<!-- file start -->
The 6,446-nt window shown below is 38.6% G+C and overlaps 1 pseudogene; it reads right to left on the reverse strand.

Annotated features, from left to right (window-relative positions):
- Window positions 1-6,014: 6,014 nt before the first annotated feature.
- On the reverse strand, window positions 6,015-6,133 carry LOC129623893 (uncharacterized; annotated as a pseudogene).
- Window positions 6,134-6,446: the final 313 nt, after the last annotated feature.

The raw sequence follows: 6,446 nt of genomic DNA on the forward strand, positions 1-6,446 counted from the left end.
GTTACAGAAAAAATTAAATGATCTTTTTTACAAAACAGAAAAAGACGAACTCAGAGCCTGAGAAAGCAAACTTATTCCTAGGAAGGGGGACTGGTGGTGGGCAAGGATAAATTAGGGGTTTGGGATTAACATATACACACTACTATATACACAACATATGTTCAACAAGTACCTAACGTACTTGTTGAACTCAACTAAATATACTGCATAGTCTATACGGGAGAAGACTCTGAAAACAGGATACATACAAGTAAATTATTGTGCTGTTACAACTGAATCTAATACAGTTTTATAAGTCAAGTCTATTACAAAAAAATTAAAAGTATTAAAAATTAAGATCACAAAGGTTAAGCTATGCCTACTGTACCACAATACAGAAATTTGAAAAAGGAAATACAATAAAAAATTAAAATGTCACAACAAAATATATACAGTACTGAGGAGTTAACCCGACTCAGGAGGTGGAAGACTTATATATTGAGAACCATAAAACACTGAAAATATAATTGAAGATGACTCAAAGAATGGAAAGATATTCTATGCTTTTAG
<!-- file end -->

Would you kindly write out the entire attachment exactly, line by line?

The 6,446-nt window shown below is 38.6% G+C and overlaps 1 pseudogene; it reads right to left on the reverse strand.

Annotated features, from left to right (window-relative positions):
- Window positions 1-6,014: 6,014 nt before the first annotated feature.
- On the reverse strand, window positions 6,015-6,133 carry LOC129623893 (uncharacterized; annotated as a pseudogene).
- Window positions 6,134-6,446: the final 313 nt, after the last annotated feature.

The raw sequence follows: 6,446 nt of genomic DNA on the forward strand, positions 1-6,446 counted from the left end.
GTTACAGAAAAAATTAAATGATCTTTTTTACAAAACAGAAAAAGACGAACTCAGAGCCTGAGAAAGCAAACTTATTCCTAGGAAGGGGGACTGGTGGTGGGCAAGGATAAATTAGGGGTTTGGGATTAACATATACACACTACTATATACACAACATATGTTCAACAAGTACCTAACGTACTTGTTGAACTCAACTAAATATACTGCATAGTCTATACGGGAGAAGACTCTGAAAACAGGATACATACAAGTAAATTATTGTGCTGTTACAACTGAATCTAATACAGTTTTATAAGTCAAGTCTATTACAAAAAAATTAAAAGTATTAAAAATTAAGATCACAAAGGTTAAGCTATGCCTACTGTACCACAATACAGAAATTTGAAAAAGGAAATACAATAAAAAATTAAAATGTCACAACAAAATATATACAGTACTGAGGAGTTAACCCGACTCAGGAGGTGGAAGACTTATATATTGAGAACCATAAAACACTGAAAATATAATTGAAGATGACTCAAAGAATGGAAAGATATTCTATGCTTTTAG